Liz Morrison

Find Your Resistant Weeds | Learn Early Warning Signs of Glyphosate-Resistant Weeds 2

One reason glyphosate-resistant weeds are multiplying is lack of early detection. Because glyphosate has been so effective, busy farmers often skimp on scouting after spraying, says Jeff Stachler, Extension weed scientist at North Dakota State University and the University of Minnesota. As a consequence, “we’re not detecting weed changes from year to year.”

Buffer Booster | Cut Nitrates by Routing Tile Water Through Grass Buffer 5

Directing tile water through a grass buffer can significantly improve drainage water quality. This new conservation drainage practice, called a “saturated buffer,” removes nitrates from subsurface drainage water at low cost – without affecting farm field drainage.

Wind Wisdom | 5 Questions to Ask Before Signing a Wind-Energy Lease 2

Leasing your farmland for wind power offers another source of income — one that lets you continue farming the land. But wind agreements create complex legal and financial issues, and affect your property rights far into the future, says Jennifer Jambor-Delgado, a staff attorney at Minnesota-based Farmers’ Legal Action Group.

More Aphid Ammunition | Soybeans with Genetic Aphid Protection Squelch No. 1 Soybean Pest

Two genes that help soybeans fend off aphids worked well in 2011, both as single and stacked traits. That’s according to a six-state study of soybeans with aphid resistance genes, known as Rag1 and Rag2. Individually, the genes slowed aphid growth significantly, says Iowa State University entomologist Matt O’Neal, who led the research.

Stray Corn Strut | Volunteer Corn Steals Beans and Feeds Your Worst Corn Pest

On a road trip last September through Minnesota, Wisconsin and Iowa, Jeff Gunsolus was struck by all the volunteer corn sticking up out of ripening soybean fields. “It seems that people aren’t valuing this as a weed-management issue," says the Minnesota Extension weed scientist. Many growers are not killing it soon enough as volunteer corn is very competitive with soybeans, he says.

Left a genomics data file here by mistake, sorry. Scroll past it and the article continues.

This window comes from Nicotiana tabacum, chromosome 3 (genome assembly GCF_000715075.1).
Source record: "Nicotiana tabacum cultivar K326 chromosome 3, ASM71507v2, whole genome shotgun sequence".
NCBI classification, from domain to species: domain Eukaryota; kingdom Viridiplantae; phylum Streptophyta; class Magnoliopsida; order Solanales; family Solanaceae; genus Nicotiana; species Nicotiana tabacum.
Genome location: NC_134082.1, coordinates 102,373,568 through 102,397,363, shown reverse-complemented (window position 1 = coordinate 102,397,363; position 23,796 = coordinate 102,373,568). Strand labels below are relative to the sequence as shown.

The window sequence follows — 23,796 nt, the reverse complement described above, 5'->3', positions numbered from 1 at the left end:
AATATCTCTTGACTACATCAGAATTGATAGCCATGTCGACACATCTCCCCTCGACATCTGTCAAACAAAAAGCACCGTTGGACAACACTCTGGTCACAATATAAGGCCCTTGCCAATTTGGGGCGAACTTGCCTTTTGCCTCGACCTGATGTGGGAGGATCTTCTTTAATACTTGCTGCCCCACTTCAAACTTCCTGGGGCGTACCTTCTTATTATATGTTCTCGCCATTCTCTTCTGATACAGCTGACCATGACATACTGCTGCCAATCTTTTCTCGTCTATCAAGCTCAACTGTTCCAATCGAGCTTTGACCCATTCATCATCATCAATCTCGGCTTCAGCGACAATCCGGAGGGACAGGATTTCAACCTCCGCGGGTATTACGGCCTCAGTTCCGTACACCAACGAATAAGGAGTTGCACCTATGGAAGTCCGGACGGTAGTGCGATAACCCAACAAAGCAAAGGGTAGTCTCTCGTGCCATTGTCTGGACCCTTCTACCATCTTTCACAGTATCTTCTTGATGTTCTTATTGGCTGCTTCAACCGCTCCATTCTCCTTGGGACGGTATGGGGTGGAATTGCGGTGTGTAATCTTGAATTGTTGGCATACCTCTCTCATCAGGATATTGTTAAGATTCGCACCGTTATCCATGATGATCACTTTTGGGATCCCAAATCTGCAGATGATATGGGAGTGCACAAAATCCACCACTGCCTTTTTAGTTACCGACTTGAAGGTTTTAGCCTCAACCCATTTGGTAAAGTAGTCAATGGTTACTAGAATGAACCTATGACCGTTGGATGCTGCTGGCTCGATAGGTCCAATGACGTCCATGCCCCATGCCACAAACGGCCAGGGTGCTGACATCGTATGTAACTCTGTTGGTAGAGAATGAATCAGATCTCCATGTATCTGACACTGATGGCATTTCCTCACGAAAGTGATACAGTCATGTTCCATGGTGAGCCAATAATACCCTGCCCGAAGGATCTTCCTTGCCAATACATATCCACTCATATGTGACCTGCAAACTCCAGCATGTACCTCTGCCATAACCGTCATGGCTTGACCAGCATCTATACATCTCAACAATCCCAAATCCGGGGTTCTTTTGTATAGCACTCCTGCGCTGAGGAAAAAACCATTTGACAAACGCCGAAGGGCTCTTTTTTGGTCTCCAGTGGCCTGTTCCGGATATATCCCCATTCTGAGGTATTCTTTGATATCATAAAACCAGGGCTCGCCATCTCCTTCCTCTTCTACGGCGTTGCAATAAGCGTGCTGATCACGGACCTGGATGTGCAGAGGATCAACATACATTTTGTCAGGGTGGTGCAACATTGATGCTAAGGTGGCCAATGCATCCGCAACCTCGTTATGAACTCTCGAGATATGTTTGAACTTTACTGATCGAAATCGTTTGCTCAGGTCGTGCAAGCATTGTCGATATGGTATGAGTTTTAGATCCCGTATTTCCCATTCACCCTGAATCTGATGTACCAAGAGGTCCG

Refine your Refuge | It's More Important Than Ever This Year

Minnesota farmer Gene Stengel and his sons Kevin and Rob will plant a 20% insect refuge this spring, as usual. Although “refuge-in-the-bag” blends of Bt and non-Bt seeds are proving popular with farmers – and could predominate in coming years – many growers will still plant structured non-Bt refuges in 2012.

Late June Soybean Success | Double-Crop Soybean Strategies From the 45th Parallel

Come end of June, Minnesota grower Norm Giese will be planting soybeans again, just like he has done for the last 13 years, successfully. The Appleton, MN, farmer and his son and son-in-law grow 5,000 acres of corn, soybeans and dry edible beans. They also grow 350 acres of fresh peas for a local processor.

Tires or tracks? | What’s the Best Way to Avoid Soil Compaction?

Are tracks or tires better for reducing compaction from loaded grain carts? “The answer is, it depends,” says Randy Taylor, an Oklahoma State University Extension ag engineer.

Escaped Sediment Being Blamed on You | Conservation Practices have Slashed the Amount of Soil Moving from Farm Fields into Waterways

This spring, a muddy lake on the Mississippi River sparked a flurry of controversy about agricultural drainage. Lake Pepin, on the Minnesota-Wisconsin border, is filling up with silt. Most of the sediment is carried into the lake by the Minnesota River, a turbid prairie river that meanders through some of the most productive – and heavily tiled – cropland in the world.

Profit Perspective | Aerial Imagery Reveals Crop Problems Difficult to See from the Ground

For a new view of crop production, try rising above it all. Aerial images of fields are useful tools for detecting crop variations and equipment problems that are hard to see from the ground, says Tom Oswald, a Cleghorn, IA, farmer who’s used aerial imagery for several years.

Slurry-Seeding Synergy | New One-Pass System Combines Light Tillage, Manure Application, Cover-Crop Seeding

Manure and cover crops are a natural combination, but livestock farmers are often too busy in the fall with harvesting and manure application to worry about putting in a cover crop. Now, a new seeding technique makes it more practical for Midwest growers to reap the benefits of cover crops without an extra field pass. Slurry seeding combines liquid manure injection, low-disturbance tillage and cover-crop planting – all in one efficient operation.

Trash talk | Tips On How To Manage Residue With Corn On Corn 1

More northern Corn Belt farmers are planting continuous corn, and that means more hard-to-handle residue left in fields. Higher plant populations, better-yielding hybrids, less aggressive tillage and the cold climate – which slows down decay – all increase the mounds of debris.

Land Dynamics | Surging Farmland values prompted this farmer to sell some land with leaseback conditions.

Iowa grower Jay Johnson recently sold a farm – but he didn’t quit farming it. Johnson raises about 2,000 acres of corn and soybeans with his brother Steve at Stratford, IA. In June 2010, Johnson bought a 72.5-acre farm, paying just over $6,100/acre.

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